Anne-Cath. Vestly

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Anne-Cath. Vestly
Anne-Cath. Vestly.jpg
Anne-Cath. Vestly (1963)
Born Anna Catharina Schulerud
(1920-02-15)15 February 1920
Rena, Norway
Died 15 December 2008(2008-12-15) (aged 88)
Mjøndalen, Norway
Occupation Children's book author
Nationality Norwegian
Period 1950s–2002
Spouse Johan Vestly
Children 2 sons

Anne-Cath. Vestly (15 February 1920 – 15 December 2008) was a Norwegian author of children’s literature. She is known for a wide range of children's books published from 1953 to 2004. Vestly was best known for her series about a grandmother (Mormor) who looked after and shared numerous adventures with a flock of eight children. [1]

Biography[edit]

She was born Anne Catharina Schulerud in the village of Rena in Åmot municipality in Hedmark, Norway. She was the daughter of Mentz Schulerud (1877-1931) and Aagot Schulerud (1875-1957). Her father was a pharmacist and owned a hardware store. Her mother was a school teacher. She graduated artium at Lillehammer in 1939. She then moved with her mother to Oslo where she studied at the University of Oslo, attended trade school and became involved in amateur theater work. [2]

She came into contact with radio programming in 1946 through her brother Mentz Schulerud who was employed as program secretary at Norwegian Broadcasting (NRK). ​​ She soon started her career with children's entertainment on the radio and television. Most of her books were first presented as readings in on the NRK program Barnetimen for de minste. She also co-starred with Alf Prøysen in Kanutten og Romeo Klive (1963), a popular children's television show on NRK.[3]

Her first book, Ole Aleksander Filibom-bom-bom, eventually developed into a twelve volume series. She challenged the traditional gender roles in the "Aurora" series (1966–1972), in which she depicts a family where the mother works as a lawyer, while the father, an ancient history Ph.D. candidate, stays at home with their two children.[4]

Her most famous work Eight Children and a Truck (Åtte små, to store og en lastebil in Norwegian) concerns a family with eight children living in a small apartment in Oslo. It was the first in a series of nine books, the last of which was published in 2000 about the children’s maternal grandmother (Mormor). The series is known as the "Eight Children" series in English (Mormor og de åtte ungene in Norwegian) and was published in English translation by Methuen Publishing. Several of Vestly's books were filmed. Vestly also worked as an actress, playing the role of Grandma on television and in the screen versions; Mormor og de åtte ungene i byen (1977) and Mormor og de åtte ungene i skogen (1979).[2][3]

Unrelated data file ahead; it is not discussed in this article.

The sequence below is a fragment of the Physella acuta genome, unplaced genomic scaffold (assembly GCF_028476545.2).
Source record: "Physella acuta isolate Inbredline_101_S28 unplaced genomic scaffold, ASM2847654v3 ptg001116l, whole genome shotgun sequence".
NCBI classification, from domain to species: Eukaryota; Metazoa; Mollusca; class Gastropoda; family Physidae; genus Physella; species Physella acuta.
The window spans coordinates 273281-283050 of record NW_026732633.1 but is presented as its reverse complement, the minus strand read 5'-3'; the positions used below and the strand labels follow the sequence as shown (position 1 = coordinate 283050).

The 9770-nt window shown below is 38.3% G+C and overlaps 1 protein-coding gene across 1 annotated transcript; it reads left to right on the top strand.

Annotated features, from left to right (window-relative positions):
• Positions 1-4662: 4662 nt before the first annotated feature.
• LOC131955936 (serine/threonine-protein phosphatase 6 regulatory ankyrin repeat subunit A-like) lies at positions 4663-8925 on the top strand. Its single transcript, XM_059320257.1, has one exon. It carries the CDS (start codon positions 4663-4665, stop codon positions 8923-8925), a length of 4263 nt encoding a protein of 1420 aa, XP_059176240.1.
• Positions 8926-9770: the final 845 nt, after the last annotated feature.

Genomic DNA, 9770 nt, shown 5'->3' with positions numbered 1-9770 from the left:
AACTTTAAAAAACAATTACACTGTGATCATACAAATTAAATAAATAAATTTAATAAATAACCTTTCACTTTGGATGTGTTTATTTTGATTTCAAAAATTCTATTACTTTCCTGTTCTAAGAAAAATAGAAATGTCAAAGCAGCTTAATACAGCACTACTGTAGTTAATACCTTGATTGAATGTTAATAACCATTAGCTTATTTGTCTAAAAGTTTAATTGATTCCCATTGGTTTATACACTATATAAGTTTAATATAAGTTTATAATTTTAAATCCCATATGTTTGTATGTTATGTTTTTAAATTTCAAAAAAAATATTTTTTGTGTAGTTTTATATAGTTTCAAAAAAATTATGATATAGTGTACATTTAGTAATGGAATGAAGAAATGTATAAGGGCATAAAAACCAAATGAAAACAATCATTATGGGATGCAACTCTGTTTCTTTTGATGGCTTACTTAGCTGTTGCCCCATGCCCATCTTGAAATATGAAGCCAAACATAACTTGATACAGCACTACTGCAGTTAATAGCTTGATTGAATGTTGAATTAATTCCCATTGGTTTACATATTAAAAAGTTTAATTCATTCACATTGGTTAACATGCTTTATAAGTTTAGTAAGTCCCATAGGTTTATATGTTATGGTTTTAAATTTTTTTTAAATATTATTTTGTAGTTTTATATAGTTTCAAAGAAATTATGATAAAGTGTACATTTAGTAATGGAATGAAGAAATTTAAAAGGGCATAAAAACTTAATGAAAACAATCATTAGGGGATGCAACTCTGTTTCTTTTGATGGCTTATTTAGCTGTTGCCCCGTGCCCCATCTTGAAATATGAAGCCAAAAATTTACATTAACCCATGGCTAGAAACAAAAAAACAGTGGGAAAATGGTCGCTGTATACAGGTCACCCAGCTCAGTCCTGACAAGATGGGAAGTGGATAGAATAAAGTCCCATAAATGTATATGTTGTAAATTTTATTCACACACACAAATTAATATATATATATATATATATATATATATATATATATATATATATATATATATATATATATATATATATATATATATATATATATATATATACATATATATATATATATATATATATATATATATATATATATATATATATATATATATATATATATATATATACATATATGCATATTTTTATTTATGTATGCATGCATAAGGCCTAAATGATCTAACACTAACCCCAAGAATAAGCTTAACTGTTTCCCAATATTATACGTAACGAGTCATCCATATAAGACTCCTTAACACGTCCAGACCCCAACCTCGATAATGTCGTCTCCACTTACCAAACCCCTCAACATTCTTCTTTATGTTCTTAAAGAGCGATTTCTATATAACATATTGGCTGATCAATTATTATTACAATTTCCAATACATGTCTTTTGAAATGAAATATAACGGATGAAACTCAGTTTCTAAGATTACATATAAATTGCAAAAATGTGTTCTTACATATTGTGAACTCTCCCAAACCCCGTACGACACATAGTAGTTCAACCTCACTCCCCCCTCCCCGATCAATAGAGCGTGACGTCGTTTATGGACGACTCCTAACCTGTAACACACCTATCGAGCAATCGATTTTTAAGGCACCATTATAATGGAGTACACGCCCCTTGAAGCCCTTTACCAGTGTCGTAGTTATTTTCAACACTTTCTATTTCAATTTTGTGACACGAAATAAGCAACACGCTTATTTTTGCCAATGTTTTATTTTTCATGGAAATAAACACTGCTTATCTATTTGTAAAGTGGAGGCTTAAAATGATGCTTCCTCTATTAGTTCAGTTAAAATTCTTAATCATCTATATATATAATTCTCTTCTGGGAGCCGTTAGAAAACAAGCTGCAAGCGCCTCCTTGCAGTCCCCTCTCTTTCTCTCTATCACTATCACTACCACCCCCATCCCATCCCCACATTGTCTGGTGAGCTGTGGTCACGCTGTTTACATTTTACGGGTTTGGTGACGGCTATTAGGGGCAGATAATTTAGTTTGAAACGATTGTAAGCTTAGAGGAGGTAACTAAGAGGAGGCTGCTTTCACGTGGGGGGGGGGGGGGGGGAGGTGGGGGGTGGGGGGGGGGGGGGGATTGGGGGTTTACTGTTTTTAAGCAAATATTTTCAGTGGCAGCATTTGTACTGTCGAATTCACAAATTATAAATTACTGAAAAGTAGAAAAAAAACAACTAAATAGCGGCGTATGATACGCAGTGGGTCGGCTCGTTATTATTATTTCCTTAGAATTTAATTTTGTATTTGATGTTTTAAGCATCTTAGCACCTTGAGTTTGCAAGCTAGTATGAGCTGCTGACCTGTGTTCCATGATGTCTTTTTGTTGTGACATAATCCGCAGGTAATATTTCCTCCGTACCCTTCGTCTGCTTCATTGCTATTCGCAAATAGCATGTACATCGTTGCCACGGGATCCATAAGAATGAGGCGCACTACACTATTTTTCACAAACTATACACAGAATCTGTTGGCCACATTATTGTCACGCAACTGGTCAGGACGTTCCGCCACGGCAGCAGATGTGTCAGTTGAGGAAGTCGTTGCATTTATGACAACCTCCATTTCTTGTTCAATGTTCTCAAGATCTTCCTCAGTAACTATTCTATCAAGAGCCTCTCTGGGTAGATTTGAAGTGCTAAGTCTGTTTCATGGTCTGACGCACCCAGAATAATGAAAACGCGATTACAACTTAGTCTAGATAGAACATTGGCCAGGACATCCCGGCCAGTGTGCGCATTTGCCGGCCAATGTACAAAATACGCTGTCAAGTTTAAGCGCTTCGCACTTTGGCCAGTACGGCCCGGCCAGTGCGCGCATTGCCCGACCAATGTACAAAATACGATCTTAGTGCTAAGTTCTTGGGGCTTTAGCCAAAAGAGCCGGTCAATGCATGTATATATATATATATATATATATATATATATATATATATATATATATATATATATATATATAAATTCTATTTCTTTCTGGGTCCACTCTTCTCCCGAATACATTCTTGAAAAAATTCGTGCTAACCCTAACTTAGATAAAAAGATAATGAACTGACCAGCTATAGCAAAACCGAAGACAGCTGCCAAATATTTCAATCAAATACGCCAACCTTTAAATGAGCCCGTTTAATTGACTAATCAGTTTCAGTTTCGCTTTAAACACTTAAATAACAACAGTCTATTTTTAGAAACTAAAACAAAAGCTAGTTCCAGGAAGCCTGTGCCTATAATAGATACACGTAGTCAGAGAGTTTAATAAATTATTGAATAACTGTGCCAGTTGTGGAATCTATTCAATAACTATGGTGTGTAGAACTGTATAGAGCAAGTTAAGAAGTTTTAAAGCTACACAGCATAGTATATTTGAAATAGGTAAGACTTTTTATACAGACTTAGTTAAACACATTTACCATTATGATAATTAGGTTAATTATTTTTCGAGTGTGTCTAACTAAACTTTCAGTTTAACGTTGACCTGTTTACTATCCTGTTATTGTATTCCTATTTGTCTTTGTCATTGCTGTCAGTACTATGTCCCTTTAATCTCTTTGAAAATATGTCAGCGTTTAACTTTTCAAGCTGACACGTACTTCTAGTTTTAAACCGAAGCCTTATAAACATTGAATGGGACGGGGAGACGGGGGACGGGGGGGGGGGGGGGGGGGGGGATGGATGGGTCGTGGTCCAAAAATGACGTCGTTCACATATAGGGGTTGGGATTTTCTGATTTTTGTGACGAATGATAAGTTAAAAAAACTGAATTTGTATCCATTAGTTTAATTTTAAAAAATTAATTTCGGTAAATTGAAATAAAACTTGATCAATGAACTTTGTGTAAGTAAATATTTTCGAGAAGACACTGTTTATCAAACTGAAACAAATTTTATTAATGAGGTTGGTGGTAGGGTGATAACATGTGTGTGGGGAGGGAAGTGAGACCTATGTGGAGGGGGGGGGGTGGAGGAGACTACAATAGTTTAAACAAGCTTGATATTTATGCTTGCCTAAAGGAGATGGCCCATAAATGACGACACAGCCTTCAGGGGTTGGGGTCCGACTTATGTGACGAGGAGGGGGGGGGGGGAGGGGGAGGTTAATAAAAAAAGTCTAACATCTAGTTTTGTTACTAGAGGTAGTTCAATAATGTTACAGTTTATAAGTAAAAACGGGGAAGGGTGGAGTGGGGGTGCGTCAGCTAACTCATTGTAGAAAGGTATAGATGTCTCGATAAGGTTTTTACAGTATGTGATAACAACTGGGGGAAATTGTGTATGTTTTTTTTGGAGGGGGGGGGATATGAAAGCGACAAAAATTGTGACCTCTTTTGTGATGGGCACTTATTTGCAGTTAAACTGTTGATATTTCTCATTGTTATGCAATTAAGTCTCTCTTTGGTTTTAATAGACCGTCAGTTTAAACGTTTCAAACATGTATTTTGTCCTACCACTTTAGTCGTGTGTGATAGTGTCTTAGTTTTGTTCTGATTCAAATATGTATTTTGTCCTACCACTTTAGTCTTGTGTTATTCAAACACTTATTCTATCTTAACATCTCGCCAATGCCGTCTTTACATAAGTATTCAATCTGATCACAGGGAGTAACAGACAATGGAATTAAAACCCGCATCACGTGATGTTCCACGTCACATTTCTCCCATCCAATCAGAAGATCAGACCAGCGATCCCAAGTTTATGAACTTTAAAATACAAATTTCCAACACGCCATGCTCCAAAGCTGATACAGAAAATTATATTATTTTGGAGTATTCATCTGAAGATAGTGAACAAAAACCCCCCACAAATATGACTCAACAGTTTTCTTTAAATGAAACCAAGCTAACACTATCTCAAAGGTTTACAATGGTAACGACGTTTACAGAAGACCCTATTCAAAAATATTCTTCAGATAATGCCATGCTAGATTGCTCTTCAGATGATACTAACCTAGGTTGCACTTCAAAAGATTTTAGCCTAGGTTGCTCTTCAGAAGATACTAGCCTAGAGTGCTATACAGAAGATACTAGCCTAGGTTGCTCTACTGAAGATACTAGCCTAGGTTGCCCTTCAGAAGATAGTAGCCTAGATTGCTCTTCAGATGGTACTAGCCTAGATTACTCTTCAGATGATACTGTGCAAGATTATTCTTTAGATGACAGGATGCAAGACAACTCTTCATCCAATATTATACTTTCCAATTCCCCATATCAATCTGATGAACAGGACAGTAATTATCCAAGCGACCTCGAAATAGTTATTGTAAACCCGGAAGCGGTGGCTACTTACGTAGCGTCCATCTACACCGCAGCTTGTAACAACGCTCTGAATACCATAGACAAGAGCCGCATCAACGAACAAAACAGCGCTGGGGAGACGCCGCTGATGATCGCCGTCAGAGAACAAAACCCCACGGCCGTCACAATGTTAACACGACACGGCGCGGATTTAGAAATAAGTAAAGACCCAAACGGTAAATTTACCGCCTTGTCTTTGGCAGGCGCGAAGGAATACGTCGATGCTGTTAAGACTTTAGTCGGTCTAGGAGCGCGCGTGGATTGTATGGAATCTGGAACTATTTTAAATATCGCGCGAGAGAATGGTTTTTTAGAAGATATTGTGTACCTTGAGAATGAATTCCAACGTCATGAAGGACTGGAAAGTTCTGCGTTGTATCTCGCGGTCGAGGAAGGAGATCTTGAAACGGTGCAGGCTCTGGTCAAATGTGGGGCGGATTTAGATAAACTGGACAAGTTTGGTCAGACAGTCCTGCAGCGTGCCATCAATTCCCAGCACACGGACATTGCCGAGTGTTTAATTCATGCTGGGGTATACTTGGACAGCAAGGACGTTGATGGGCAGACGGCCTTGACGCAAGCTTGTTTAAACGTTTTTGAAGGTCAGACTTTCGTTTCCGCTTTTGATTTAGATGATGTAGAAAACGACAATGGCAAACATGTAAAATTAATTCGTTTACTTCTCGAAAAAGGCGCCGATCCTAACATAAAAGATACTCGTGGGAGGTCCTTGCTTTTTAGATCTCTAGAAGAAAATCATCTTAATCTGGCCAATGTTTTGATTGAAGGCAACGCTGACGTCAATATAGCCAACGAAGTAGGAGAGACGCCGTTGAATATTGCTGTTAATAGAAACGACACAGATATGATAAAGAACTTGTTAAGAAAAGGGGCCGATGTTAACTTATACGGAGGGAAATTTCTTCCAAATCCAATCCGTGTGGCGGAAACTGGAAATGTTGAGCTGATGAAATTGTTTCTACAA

Personal life[edit]

In 1946, she married Johan Vestly (1923-1993). They were the parents of two sons: Jo (born 1948) and Håkon (born 1957). Her husband illustrated all her books until his death in 1993. Vestly was the sister of author, radio personality and theatre director, Mentz Schulerud. She was also the aunt of Ingrid Schulerud who was married to Norwegian Prime Minister, later Secretary General of NATO Jens Stoltenberg.[5]

Anne-Cath. Vestly was diagnosed with Alzheimer's disease in early 2006. According to her family, she had shown signs of dementia for several years prior to her diagnosis. She spent her final years living in a nursing home in Mjøndalen, where she died in 2008 at the age of 88.[6]

Selected awards[edit]

References[edit]

  1. ^ Hedeman, Anders (December 15, 2008). "Anne-Cath. Vestly er død". Aftenposten (in Norwegian). Archived from the original on 2008-12-19. Retrieved 2008-12-15. 
  2. ^ a b Karin Beate Vold. "Anne-Cath Vestly". Norsk biografisk leksikon. Retrieved March 1, 2018. 
  3. ^ a b Sofie Arneberg. "Anne-Cath Vestly". Store norske leksikon. Retrieved March 1, 2018. 
  4. ^ "Anne-Cath. Vestly". Gyldendal ASA. Retrieved March 1, 2018. 
  5. ^ Lars Roar Langslet. "Mentz Schulerud". Norsk biografisk leksikon. Retrieved March 1, 2018. 
  6. ^ Nina Berglund (January 6, 2009). "Author Anne-Cath Vestly laid to rest". News in English. no. Retrieved March 1, 2018. 
Awards
Preceded by
Erik Bye
Recipient of the Norsk kulturråds ærespris
1994
Succeeded by
Ole Henrik Moe